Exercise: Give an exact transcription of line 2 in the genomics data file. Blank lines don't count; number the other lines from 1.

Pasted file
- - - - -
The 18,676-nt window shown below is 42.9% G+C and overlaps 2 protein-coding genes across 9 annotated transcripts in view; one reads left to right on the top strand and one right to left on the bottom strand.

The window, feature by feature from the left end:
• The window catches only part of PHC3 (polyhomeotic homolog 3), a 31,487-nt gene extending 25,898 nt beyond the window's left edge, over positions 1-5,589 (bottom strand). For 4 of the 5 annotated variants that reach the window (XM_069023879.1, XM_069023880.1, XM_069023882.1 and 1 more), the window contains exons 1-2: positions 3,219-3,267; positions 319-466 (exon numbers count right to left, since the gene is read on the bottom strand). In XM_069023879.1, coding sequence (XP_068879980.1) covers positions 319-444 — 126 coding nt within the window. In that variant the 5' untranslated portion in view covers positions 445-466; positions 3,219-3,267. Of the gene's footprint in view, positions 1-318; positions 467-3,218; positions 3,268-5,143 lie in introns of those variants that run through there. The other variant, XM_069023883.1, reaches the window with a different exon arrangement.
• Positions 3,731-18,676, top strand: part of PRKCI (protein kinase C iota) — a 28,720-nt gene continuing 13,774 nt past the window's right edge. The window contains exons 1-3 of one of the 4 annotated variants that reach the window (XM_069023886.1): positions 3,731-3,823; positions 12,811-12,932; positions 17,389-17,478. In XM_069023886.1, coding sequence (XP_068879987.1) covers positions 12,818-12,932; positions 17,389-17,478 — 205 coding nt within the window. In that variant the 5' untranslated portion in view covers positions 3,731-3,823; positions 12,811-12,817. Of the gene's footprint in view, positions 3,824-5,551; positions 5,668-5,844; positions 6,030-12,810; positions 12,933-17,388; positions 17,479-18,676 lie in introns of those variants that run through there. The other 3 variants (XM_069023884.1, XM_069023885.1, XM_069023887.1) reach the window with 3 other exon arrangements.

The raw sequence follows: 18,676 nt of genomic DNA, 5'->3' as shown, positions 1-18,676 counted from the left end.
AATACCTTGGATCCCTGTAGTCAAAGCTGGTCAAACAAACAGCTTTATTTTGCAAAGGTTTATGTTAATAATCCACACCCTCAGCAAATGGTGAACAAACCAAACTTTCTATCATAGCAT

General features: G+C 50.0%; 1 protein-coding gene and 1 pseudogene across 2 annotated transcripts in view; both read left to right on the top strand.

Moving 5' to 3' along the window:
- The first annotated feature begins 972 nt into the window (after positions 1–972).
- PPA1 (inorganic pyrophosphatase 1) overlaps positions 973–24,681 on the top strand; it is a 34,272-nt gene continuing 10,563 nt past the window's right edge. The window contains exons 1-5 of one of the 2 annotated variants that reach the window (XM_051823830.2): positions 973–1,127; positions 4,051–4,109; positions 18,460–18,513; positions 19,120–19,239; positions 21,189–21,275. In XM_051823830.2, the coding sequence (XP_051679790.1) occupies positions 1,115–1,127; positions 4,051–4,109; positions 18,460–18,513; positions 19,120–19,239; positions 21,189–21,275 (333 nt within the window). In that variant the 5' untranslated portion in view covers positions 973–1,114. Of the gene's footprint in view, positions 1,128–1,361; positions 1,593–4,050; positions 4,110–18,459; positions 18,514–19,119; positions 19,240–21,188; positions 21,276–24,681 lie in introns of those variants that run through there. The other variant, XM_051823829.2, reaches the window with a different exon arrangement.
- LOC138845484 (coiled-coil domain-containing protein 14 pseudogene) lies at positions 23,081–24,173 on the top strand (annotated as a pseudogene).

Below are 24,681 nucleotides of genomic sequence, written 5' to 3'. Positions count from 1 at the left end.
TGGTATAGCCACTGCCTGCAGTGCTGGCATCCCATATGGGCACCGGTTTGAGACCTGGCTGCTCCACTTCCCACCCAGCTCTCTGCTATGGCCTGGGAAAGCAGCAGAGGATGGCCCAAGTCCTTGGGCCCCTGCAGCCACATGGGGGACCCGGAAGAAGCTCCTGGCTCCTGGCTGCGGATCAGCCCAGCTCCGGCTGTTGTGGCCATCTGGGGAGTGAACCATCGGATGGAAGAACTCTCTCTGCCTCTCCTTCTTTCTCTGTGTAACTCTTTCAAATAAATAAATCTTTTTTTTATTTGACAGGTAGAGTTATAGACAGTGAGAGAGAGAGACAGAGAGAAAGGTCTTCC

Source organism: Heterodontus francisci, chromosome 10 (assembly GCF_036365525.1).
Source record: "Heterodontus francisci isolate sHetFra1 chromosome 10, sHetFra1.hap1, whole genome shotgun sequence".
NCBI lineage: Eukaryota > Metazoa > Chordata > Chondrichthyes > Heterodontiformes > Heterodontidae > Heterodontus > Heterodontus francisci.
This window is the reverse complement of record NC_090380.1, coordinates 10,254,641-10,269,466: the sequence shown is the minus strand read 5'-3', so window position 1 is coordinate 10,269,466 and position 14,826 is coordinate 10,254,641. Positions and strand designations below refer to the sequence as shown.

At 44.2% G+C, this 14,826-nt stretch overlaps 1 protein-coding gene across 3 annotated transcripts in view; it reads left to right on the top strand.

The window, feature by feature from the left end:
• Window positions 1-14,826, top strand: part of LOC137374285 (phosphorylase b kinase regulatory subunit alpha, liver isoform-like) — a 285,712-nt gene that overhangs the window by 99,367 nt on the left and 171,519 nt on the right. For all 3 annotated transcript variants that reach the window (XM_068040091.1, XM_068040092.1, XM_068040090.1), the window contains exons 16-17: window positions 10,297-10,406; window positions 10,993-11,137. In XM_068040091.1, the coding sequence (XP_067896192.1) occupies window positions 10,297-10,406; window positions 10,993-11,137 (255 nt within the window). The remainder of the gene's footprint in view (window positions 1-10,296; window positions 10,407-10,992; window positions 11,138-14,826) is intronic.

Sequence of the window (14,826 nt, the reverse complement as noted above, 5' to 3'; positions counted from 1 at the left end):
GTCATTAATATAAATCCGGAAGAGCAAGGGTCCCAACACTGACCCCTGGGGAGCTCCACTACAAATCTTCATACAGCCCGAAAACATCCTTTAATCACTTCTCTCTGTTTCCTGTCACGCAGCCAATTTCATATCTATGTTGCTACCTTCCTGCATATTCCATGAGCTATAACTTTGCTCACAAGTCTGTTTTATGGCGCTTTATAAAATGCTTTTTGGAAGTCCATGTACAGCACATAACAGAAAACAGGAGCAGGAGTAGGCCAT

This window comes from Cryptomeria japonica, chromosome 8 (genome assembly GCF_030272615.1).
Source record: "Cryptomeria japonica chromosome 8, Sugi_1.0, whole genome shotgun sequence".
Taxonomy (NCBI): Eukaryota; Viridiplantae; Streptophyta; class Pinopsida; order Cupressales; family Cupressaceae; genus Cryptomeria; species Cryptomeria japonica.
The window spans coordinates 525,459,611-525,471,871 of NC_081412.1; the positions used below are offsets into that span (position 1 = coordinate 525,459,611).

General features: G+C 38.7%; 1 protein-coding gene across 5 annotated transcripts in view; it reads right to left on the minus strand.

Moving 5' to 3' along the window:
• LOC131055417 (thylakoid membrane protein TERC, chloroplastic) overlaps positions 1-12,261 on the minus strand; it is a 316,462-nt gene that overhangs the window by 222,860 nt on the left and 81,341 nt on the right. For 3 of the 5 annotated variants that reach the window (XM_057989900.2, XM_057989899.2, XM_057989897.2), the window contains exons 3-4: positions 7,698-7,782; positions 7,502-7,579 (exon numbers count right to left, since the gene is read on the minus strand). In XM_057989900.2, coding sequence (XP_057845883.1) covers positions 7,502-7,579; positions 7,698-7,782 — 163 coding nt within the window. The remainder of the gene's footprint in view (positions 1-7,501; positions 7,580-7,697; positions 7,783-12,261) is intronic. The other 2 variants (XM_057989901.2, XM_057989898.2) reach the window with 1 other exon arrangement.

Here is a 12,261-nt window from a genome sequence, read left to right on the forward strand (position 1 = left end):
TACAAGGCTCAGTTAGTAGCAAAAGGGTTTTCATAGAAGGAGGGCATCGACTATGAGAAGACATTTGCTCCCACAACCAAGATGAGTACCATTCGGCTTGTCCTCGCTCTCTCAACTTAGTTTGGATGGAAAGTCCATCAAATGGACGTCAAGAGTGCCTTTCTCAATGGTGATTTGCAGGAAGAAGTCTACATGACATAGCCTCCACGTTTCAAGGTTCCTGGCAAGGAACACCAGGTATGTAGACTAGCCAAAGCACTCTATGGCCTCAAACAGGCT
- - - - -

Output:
The window, feature by feature from the left end: